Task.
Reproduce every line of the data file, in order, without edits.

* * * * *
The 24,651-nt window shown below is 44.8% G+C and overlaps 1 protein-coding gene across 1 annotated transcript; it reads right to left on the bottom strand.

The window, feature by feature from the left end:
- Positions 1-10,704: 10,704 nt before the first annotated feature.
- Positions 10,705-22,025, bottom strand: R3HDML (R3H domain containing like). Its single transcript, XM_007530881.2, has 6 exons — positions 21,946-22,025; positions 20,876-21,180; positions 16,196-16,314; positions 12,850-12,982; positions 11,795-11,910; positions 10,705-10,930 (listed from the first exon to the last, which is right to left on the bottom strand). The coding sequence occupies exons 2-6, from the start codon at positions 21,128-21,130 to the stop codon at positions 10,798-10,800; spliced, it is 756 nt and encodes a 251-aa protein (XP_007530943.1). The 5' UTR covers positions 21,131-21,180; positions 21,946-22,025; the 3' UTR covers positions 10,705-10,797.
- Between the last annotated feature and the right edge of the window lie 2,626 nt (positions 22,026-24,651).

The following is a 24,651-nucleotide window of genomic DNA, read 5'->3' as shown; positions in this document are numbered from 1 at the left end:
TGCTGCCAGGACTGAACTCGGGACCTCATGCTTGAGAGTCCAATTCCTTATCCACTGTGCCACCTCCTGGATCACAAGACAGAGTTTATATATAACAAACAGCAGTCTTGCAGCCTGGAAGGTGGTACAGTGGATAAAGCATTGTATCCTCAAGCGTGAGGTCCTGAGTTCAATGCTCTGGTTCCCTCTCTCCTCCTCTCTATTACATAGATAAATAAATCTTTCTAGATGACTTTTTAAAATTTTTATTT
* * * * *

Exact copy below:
The 24,651-nt window shown below is 44.8% G+C and overlaps 1 protein-coding gene across 1 annotated transcript; it reads right to left on the bottom strand.

The window, feature by feature from the left end:
- Positions 1-10,704: 10,704 nt before the first annotated feature.
- Positions 10,705-22,025, bottom strand: R3HDML (R3H domain containing like). Its single transcript, XM_007530881.2, has 6 exons — positions 21,946-22,025; positions 20,876-21,180; positions 16,196-16,314; positions 12,850-12,982; positions 11,795-11,910; positions 10,705-10,930 (listed from the first exon to the last, which is right to left on the bottom strand). The coding sequence occupies exons 2-6, from the start codon at positions 21,128-21,130 to the stop codon at positions 10,798-10,800; spliced, it is 756 nt and encodes a 251-aa protein (XP_007530943.1). The 5' UTR covers positions 21,131-21,180; positions 21,946-22,025; the 3' UTR covers positions 10,705-10,797.
- Between the last annotated feature and the right edge of the window lie 2,626 nt (positions 22,026-24,651).

The following is a 24,651-nucleotide window of genomic DNA, read 5'->3' as shown; positions in this document are numbered from 1 at the left end:
TGCTGCCAGGACTGAACTCGGGACCTCATGCTTGAGAGTCCAATTCCTTATCCACTGTGCCACCTCCTGGATCACAAGACAGAGTTTATATATAACAAACAGCAGTCTTGCAGCCTGGAAGGTGGTACAGTGGATAAAGCATTGTATCCTCAAGCGTGAGGTCCTGAGTTCAATGCTCTGGTTCCCTCTCTCCTCCTCTCTATTACATAGATAAATAAATCTTTCTAGATGACTTTTTAAAATTTTTATTT